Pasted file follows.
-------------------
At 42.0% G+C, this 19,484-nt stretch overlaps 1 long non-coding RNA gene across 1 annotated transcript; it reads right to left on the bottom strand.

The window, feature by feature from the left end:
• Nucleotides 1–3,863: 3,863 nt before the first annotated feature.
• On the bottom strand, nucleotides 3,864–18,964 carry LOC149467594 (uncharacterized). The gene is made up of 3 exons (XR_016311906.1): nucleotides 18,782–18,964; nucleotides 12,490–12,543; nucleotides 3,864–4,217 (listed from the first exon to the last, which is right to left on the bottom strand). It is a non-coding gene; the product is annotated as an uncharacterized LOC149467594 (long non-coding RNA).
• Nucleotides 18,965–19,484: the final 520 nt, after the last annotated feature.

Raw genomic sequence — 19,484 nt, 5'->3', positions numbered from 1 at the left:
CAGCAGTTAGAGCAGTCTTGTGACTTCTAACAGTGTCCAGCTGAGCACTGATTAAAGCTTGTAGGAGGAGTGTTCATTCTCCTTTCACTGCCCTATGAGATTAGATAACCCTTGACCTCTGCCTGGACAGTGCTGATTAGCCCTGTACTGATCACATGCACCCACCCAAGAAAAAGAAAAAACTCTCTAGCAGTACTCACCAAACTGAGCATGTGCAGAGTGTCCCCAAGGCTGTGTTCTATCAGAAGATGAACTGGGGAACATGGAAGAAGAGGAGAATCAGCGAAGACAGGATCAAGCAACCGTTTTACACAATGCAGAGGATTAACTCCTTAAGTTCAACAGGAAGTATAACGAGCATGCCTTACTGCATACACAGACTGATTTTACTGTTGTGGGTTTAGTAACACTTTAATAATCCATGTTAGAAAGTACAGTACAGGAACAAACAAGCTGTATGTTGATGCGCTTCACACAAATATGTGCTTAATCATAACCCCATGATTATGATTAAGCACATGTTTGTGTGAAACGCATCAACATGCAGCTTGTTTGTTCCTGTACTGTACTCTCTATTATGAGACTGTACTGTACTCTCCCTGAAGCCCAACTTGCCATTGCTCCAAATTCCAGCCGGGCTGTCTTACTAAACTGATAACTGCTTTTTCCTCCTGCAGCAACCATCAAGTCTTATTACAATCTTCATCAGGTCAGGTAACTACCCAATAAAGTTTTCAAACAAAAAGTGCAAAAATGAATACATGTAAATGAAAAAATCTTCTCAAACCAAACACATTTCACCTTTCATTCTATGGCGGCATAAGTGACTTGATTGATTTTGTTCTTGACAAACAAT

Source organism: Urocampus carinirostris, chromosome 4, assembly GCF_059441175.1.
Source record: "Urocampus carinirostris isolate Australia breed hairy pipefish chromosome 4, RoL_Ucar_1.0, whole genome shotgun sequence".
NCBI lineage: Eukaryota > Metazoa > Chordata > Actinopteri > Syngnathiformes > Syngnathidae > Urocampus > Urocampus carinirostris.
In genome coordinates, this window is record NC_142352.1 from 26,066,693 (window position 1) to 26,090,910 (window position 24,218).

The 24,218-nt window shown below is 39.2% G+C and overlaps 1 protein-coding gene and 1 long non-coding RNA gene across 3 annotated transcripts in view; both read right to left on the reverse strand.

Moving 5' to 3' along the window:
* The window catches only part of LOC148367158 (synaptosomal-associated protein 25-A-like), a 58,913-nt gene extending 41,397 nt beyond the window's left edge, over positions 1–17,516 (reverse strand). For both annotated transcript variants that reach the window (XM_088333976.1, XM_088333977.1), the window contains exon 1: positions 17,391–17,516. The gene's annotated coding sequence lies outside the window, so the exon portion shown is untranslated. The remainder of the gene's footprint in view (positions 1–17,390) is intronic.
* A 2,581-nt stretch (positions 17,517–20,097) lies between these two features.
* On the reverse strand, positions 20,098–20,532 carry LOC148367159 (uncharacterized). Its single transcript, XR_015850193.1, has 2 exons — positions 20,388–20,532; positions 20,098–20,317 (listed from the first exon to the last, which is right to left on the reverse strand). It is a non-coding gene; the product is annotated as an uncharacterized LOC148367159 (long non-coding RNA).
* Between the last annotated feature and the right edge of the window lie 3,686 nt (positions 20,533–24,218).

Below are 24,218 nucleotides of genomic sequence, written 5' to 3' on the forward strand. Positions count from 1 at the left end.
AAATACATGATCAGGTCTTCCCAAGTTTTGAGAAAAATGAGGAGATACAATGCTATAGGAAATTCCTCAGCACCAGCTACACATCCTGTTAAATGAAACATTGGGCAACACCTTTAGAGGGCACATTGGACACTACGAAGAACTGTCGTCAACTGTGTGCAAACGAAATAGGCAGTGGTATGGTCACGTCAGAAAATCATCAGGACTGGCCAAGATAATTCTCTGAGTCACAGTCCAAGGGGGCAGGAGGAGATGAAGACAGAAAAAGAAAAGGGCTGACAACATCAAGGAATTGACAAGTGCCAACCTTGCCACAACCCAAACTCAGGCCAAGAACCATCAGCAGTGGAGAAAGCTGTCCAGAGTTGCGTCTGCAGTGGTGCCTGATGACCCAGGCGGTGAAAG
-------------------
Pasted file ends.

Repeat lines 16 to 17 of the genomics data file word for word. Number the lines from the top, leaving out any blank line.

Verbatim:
* On the reverse strand, positions 20,098–20,532 carry LOC148367159 (uncharacterized). Its single transcript, XR_015850193.1, has 2 exons — positions 20,388–20,532; positions 20,098–20,317 (listed from the first exon to the last, which is right to left on the reverse strand). It is a non-coding gene; the product is annotated as an uncharacterized LOC148367159 (long non-coding RNA).
* Between the last annotated feature and the right edge of the window lie 3,686 nt (positions 20,533–24,218).